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As we all know, the battery plays an important role in activating and maintaining a car’s operation. It helps to actuate the engine, powering the parts to work smoothly and efficiently. However, any part or device has a shelf life, and you need to replace it periodically or when there are signs of damage.
How long do car batteries last? Not all people know the answer as well as when they should purchase a new one. That’s what we’ll show you in this post. If you’re ready, let’s get started!
- How Long Do Car Batteries Last?
- What Affects Car Batteries?
- Sign That You Should Replace Your Car Battery
How Long Do Car Batteries Last?
You may often hear people say that the average life of a car battery is 3 to 4 years. This is relatively true but not for all batteries and all situations.
The battery’s life is the amount of time that the battery can be recharged and continued to be used. Depending on the chemical composition inside the battery, each type of battery will have a different lifetime:
- Lead-acid battery: The average lifetime of a lead-acid battery will be about three to five years.
- Gel and Absorbent glass mat (AGM) battery: People also call it dry cell lead-acid battery. High-quality Gel and AGM new batteries that are well maintained can work well for seven years.
- Lithium-ion battery: Lithium-ion battery often appears in electric cars, and it has a relatively longer lifespan than others. Even if you have driven more than 200,000 miles, the capacity can still be maintained at 70% of the original.
The manufacturer usually warrants it for five to eight years. But if used correctly, you can save time on battery replacement as it lasts for ten years or more.
- Nickel metal hydride (NiMH) battery: This one is for a hybrid car with a typical battery age of up to eight years.
Each type of battery has a different lifespan
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What Affects Car Batteries?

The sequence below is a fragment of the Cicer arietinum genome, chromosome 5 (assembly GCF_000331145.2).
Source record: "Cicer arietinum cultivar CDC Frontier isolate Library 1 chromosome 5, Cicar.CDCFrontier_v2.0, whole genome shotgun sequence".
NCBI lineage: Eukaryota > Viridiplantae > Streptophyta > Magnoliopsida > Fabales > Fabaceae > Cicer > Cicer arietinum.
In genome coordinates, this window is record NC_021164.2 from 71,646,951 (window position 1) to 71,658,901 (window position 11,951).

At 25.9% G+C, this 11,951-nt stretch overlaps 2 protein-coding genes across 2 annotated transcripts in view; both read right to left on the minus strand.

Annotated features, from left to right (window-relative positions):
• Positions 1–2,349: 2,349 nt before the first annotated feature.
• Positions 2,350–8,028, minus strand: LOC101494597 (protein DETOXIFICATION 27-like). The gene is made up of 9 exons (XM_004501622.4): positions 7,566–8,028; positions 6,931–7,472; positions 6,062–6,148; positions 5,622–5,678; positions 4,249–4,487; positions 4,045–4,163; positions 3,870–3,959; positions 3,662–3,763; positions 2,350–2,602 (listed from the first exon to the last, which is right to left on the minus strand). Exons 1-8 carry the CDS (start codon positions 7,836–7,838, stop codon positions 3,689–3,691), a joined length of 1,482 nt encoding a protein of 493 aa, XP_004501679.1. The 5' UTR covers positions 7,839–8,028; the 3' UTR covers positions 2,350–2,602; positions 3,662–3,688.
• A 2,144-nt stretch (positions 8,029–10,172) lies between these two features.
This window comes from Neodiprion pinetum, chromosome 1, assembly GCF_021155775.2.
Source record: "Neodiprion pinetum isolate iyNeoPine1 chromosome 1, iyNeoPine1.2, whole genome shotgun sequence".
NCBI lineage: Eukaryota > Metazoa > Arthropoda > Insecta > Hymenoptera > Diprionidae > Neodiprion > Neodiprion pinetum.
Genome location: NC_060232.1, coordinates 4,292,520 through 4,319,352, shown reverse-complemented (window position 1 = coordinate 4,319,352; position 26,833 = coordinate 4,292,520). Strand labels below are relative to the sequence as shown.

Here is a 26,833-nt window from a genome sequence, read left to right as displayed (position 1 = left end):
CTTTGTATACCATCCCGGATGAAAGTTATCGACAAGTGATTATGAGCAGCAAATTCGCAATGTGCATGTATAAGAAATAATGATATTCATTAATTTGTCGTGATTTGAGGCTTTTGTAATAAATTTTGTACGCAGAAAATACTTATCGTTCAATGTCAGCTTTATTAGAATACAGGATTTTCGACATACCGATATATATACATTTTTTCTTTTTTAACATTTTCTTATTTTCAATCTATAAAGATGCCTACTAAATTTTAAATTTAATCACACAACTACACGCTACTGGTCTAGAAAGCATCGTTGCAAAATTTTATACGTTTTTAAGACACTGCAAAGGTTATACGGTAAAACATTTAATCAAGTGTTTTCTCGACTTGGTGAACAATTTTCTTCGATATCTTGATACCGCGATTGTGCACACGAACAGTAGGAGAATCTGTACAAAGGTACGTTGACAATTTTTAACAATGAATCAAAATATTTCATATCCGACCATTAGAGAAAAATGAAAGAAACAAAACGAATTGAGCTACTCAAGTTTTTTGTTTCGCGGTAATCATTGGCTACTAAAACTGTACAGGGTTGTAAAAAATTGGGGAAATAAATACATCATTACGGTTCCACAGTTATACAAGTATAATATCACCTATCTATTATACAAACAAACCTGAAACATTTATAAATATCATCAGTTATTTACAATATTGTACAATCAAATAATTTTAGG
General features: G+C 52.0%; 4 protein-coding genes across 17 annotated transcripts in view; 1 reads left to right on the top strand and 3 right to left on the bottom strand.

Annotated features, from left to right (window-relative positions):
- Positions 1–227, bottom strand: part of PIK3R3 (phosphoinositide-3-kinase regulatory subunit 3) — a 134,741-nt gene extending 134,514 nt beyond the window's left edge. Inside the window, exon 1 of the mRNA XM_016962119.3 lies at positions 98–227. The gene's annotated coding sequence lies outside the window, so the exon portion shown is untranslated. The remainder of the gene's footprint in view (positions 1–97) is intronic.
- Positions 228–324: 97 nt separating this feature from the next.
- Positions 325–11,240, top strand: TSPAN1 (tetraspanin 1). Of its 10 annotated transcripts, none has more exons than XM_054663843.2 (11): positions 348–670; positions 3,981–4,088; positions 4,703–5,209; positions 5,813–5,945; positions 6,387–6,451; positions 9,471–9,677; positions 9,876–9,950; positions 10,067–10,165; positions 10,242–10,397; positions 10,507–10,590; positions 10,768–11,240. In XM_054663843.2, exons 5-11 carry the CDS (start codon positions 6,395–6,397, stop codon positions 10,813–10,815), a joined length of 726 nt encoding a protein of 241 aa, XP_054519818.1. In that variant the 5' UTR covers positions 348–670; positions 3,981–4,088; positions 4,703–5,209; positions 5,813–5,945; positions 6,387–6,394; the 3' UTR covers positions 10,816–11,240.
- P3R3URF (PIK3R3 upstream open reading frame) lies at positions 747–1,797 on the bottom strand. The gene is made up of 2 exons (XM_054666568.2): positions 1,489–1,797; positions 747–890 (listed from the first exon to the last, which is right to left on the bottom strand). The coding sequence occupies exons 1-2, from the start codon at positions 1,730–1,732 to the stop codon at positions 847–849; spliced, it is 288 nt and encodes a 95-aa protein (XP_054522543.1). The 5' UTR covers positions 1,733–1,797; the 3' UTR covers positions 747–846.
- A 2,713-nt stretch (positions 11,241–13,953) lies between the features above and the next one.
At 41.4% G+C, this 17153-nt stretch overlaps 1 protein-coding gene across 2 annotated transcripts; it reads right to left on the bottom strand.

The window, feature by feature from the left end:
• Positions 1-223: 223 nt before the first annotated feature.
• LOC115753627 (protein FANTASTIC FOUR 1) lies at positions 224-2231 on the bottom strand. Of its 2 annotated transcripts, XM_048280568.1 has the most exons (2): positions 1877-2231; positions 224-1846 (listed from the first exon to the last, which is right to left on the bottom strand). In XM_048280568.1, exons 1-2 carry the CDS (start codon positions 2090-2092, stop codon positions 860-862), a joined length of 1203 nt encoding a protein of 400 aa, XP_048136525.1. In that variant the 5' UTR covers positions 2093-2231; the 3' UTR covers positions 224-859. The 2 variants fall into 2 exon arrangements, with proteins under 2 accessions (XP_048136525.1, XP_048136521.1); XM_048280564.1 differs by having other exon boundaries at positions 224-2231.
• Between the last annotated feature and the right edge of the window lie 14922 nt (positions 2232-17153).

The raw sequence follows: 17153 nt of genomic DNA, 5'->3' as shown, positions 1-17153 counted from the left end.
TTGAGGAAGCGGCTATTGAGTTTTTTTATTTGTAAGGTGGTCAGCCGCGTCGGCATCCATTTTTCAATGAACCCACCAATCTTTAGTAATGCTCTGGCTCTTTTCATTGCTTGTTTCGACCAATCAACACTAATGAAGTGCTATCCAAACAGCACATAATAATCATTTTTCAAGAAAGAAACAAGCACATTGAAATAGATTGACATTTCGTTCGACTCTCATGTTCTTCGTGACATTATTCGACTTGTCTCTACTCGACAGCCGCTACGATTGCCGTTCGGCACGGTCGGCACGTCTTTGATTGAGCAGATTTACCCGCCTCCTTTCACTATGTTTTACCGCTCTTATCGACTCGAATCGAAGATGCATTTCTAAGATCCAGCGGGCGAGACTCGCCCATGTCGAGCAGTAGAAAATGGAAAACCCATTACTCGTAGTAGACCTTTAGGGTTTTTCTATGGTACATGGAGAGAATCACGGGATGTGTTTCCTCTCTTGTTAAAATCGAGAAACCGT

Battery performance will degrade over time whether you use it or not. If you don’t use the battery and don’t recharge, the battery may die unexpectedly.
The second scenario is that you continue to use and charge it regularly. The battery’s capacity will still decrease, and you can’t fully charge it to 100% as it was originally.
For example, a lead-acid battery has 500-1200 charge and discharge cycles before dropping to 80%. That means after charging from 500 to 1200 times, your battery will only charge up to 8% of the original. After that, the battery capacity will still decrease at the same rate.
Weather & Temperature
Weather and temperature factors that significantly affect how long electric car battery last. In terms of temperature, they both facilitate the battery’s operation and reduce its performance.
In the summer, you’ll find your car’s engine easier to start than in winter because the extreme temperatures stimulate the chemical reaction needed to generate electricity. However, the heat will evaporate the liquid in the battery, which leads to internal corrosion.
When the temperature drops in the winter or cold weather, your battery will have to struggle to activate the car engine. This reduces its quality and an average lifespan that also leads to a dead battery.
We always recommend that anyone should charge the battery properly. It’s advisable to charge the batteries until they’re full and turn off the power.